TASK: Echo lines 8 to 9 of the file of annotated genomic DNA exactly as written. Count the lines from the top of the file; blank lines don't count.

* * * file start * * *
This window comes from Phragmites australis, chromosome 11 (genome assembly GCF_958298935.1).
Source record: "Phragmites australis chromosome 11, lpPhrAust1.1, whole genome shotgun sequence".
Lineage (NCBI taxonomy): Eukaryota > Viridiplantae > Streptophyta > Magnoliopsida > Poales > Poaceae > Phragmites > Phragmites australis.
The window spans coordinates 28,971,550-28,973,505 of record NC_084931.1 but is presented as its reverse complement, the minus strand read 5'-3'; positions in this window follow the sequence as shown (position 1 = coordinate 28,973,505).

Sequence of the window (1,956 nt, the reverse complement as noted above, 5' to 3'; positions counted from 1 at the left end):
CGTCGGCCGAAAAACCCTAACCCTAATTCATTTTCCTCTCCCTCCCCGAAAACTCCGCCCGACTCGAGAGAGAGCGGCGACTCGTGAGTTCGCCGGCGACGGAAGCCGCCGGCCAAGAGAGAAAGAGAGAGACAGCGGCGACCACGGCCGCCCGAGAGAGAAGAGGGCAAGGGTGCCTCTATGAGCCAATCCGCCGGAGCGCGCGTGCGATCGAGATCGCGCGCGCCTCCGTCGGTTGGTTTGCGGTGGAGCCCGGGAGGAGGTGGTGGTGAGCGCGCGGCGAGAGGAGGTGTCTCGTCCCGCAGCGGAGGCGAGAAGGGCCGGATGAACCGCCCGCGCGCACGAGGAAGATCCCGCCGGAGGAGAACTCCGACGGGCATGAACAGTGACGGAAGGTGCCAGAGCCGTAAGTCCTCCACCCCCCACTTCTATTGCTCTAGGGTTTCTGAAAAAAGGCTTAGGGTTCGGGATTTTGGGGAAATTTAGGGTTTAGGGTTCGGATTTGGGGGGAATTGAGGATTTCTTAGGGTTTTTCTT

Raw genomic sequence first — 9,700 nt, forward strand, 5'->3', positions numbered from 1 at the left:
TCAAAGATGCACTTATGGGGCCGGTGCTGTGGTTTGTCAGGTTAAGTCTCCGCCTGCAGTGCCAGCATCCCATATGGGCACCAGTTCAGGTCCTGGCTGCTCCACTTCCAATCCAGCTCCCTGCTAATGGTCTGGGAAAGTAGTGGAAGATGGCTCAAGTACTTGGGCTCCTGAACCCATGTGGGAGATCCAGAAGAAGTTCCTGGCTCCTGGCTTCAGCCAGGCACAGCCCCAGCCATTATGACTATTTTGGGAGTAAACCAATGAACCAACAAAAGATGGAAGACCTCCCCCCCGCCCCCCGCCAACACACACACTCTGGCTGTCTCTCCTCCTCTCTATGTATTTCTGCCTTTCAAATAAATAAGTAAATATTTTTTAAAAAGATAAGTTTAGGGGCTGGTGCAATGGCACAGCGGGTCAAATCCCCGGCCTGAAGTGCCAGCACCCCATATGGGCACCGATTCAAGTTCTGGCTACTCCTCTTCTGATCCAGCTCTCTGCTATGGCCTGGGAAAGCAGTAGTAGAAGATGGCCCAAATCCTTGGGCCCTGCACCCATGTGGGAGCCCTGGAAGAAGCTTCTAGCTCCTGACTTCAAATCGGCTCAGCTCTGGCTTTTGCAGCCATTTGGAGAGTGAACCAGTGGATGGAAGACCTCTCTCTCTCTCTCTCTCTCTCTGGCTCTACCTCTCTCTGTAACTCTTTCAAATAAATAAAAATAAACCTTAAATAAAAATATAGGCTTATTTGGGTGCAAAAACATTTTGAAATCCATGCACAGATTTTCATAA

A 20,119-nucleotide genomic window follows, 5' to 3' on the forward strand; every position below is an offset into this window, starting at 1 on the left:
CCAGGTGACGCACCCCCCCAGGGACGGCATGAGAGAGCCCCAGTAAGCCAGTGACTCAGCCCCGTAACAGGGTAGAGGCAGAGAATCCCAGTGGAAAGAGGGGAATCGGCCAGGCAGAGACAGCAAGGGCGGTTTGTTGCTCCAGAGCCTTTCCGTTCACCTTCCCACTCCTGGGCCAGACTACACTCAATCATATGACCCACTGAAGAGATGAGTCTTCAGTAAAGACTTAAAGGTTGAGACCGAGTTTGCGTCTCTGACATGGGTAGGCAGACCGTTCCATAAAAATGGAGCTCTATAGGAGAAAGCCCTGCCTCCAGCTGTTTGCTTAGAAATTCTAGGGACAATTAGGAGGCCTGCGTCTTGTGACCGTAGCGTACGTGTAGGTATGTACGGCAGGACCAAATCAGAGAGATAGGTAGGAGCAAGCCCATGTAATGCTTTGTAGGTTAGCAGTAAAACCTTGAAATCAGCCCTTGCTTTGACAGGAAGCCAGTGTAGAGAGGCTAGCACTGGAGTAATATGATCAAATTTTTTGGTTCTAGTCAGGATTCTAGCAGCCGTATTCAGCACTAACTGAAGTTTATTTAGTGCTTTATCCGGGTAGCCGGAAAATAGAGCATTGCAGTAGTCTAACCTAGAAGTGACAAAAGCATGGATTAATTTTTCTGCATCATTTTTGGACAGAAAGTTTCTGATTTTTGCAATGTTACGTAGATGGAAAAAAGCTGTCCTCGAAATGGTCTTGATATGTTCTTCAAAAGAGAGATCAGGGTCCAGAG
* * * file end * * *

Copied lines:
TCAAAGATGCACTTATGGGGCCGGTGCTGTGGTTTGTCAGGTTAAGTCTCCGCCTGCAGTGCCAGCATCCCATATGGGCACCAGTTCAGGTCCTGGCTGCTCCACTTCCAATCCAGCTCCCTGCTAATGGTCTGGGAAAGTAGTGGAAGATGGCTCAAGTACTTGGGCTCCTGAACCCATGTGGGAGATCCAGAAGAAGTTCCTGGCTCCTGGCTTCAGCCAGGCACAGCCCCAGCCATTATGACTATTTTGGGAGTAAACCAATGAACCAACAAAAGATGGAAGACCTCCCCCCCGCCCCCCGCCAACACACACACTCTGGCTGTCTCTCCTCCTCTCTATGTATTTCTGCCTTTCAAATAAATAAGTAAATATTTTTTAAAAAGATAAGTTTAGGGGCTGGTGCAATGGCACAGCGGGTCAAATCCCCGGCCTGAAGTGCCAGCACCCCATATGGGCACCGATTCAAGTTCTGGCTACTCCTCTTCTGATCCAGCTCTCTGCTATGGCCTGGGAAAGCAGTAGTAGAAGATGGCCCAAATCCTTGGGCCCTGCACCCATGTGGGAGCCCTGGAAGAAGCTTCTAGCTCCTGACTTCAAATCGGCTCAGCTCTGGCTTTTGCAGCCATTTGGAGAGTGAACCAGTGGATGGAAGACCTCTCTCTCTCTCTCTCTCTCTCTGGCTCTACCTCTCTCTGTAACTCTTTCAAATAAATAAAAATAAACCTTAAATAAAAATATAGGCTTATTTGGGTGCAAAAACATTTTGAAATCCATGCACAGATTTTCATAA

A 20,119-nucleotide genomic window follows, 5' to 3' on the forward strand; every position below is an offset into this window, starting at 1 on the left: